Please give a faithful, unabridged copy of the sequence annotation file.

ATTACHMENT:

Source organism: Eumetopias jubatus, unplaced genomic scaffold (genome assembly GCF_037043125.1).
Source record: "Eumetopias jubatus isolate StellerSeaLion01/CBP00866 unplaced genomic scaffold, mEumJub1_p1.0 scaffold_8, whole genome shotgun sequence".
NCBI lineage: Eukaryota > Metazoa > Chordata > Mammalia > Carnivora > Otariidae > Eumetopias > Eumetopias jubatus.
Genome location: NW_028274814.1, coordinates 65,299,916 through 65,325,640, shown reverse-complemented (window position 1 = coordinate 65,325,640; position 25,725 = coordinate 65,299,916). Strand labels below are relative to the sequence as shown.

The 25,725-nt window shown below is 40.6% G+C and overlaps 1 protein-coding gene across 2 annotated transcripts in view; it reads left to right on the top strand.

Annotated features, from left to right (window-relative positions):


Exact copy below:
Source organism: Eumetopias jubatus, unplaced genomic scaffold (genome assembly GCF_037043125.1).
Source record: "Eumetopias jubatus isolate StellerSeaLion01/CBP00866 unplaced genomic scaffold, mEumJub1_p1.0 scaffold_8, whole genome shotgun sequence".
NCBI lineage: Eukaryota > Metazoa > Chordata > Mammalia > Carnivora > Otariidae > Eumetopias > Eumetopias jubatus.
Genome location: NW_028274814.1, coordinates 65,299,916 through 65,325,640, shown reverse-complemented (window position 1 = coordinate 65,325,640; position 25,725 = coordinate 65,299,916). Strand labels below are relative to the sequence as shown.

The 25,725-nt window shown below is 40.6% G+C and overlaps 1 protein-coding gene across 2 annotated transcripts in view; it reads left to right on the top strand.

Annotated features, from left to right (window-relative positions):